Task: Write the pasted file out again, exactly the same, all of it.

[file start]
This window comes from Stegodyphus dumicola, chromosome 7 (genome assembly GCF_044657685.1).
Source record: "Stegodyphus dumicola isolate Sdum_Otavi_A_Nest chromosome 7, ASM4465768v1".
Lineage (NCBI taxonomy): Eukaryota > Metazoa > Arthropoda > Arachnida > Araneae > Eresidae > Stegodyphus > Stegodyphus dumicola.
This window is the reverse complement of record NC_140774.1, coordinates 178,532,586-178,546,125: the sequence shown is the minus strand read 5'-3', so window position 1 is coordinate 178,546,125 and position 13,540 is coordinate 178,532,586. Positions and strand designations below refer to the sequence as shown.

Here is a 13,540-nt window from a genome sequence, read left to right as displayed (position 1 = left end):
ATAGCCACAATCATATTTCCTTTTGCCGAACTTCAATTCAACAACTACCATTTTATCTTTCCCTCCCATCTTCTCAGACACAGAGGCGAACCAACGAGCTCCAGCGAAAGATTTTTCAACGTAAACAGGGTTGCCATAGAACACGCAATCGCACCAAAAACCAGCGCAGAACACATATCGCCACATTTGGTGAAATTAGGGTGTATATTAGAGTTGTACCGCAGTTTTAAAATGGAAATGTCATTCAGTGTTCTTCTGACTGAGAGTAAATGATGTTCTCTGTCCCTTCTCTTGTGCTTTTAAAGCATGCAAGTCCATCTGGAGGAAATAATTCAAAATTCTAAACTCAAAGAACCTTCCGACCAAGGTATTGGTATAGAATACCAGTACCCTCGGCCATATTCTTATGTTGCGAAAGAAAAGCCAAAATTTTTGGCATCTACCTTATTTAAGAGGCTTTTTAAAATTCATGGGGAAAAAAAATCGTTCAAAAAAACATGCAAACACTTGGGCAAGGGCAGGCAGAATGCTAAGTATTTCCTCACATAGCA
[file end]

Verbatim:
This window comes from Stegodyphus dumicola, chromosome 7 (genome assembly GCF_044657685.1).
Source record: "Stegodyphus dumicola isolate Sdum_Otavi_A_Nest chromosome 7, ASM4465768v1".
Lineage (NCBI taxonomy): Eukaryota > Metazoa > Arthropoda > Arachnida > Araneae > Eresidae > Stegodyphus > Stegodyphus dumicola.
This window is the reverse complement of record NC_140774.1, coordinates 178,532,586-178,546,125: the sequence shown is the minus strand read 5'-3', so window position 1 is coordinate 178,546,125 and position 13,540 is coordinate 178,532,586. Positions and strand designations below refer to the sequence as shown.

Here is a 13,540-nt window from a genome sequence, read left to right as displayed (position 1 = left end):
ATAGCCACAATCATATTTCCTTTTGCCGAACTTCAATTCAACAACTACCATTTTATCTTTCCCTCCCATCTTCTCAGACACAGAGGCGAACCAACGAGCTCCAGCGAAAGATTTTTCAACGTAAACAGGGTTGCCATAGAACACGCAATCGCACCAAAAACCAGCGCAGAACACATATCGCCACATTTGGTGAAATTAGGGTGTATATTAGAGTTGTACCGCAGTTTTAAAATGGAAATGTCATTCAGTGTTCTTCTGACTGAGAGTAAATGATGTTCTCTGTCCCTTCTCTTGTGCTTTTAAAGCATGCAAGTCCATCTGGAGGAAATAATTCAAAATTCTAAACTCAAAGAACCTTCCGACCAAGGTATTGGTATAGAATACCAGTACCCTCGGCCATATTCTTATGTTGCGAAAGAAAAGCCAAAATTTTTGGCATCTACCTTATTTAAGAGGCTTTTTAAAATTCATGGGGAAAAAAAATCGTTCAAAAAAACATGCAAACACTTGGGCAAGGGCAGGCAGAATGCTAAGTATTTCCTCACATAGCA